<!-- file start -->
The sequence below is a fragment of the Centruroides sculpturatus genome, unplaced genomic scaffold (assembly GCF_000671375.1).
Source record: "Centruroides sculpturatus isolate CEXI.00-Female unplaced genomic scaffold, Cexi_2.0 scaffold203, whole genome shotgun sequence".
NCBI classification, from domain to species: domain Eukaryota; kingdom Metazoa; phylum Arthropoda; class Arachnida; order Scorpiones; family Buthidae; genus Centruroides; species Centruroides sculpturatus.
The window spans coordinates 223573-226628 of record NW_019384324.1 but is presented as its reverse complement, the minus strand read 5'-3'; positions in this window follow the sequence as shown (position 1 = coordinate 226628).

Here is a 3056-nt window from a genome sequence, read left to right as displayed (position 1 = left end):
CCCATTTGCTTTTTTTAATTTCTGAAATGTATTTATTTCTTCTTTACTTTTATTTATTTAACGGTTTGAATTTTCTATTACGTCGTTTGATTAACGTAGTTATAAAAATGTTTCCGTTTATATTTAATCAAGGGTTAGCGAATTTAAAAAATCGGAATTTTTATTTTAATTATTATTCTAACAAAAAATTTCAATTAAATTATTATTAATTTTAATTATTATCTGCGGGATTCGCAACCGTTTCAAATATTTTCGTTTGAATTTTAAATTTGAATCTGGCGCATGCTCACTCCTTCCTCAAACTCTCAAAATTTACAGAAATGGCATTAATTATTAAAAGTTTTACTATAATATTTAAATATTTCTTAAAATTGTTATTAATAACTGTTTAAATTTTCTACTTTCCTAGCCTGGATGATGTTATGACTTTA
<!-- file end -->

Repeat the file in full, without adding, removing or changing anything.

The sequence below is a fragment of the Centruroides sculpturatus genome, unplaced genomic scaffold (assembly GCF_000671375.1).
Source record: "Centruroides sculpturatus isolate CEXI.00-Female unplaced genomic scaffold, Cexi_2.0 scaffold203, whole genome shotgun sequence".
NCBI classification, from domain to species: domain Eukaryota; kingdom Metazoa; phylum Arthropoda; class Arachnida; order Scorpiones; family Buthidae; genus Centruroides; species Centruroides sculpturatus.
The window spans coordinates 223573-226628 of record NW_019384324.1 but is presented as its reverse complement, the minus strand read 5'-3'; positions in this window follow the sequence as shown (position 1 = coordinate 226628).

Here is a 3056-nt window from a genome sequence, read left to right as displayed (position 1 = left end):
CCCATTTGCTTTTTTTAATTTCTGAAATGTATTTATTTCTTCTTTACTTTTATTTATTTAACGGTTTGAATTTTCTATTACGTCGTTTGATTAACGTAGTTATAAAAATGTTTCCGTTTATATTTAATCAAGGGTTAGCGAATTTAAAAAATCGGAATTTTTATTTTAATTATTATTCTAACAAAAAATTTCAATTAAATTATTATTAATTTTAATTATTATCTGCGGGATTCGCAACCGTTTCAAATATTTTCGTTTGAATTTTAAATTTGAATCTGGCGCATGCTCACTCCTTCCTCAAACTCTCAAAATTTACAGAAATGGCATTAATTATTAAAAGTTTTACTATAATATTTAAATATTTCTTAAAATTGTTATTAATAACTGTTTAAATTTTCTACTTTCCTAGCCTGGATGATGTTATGACTTTA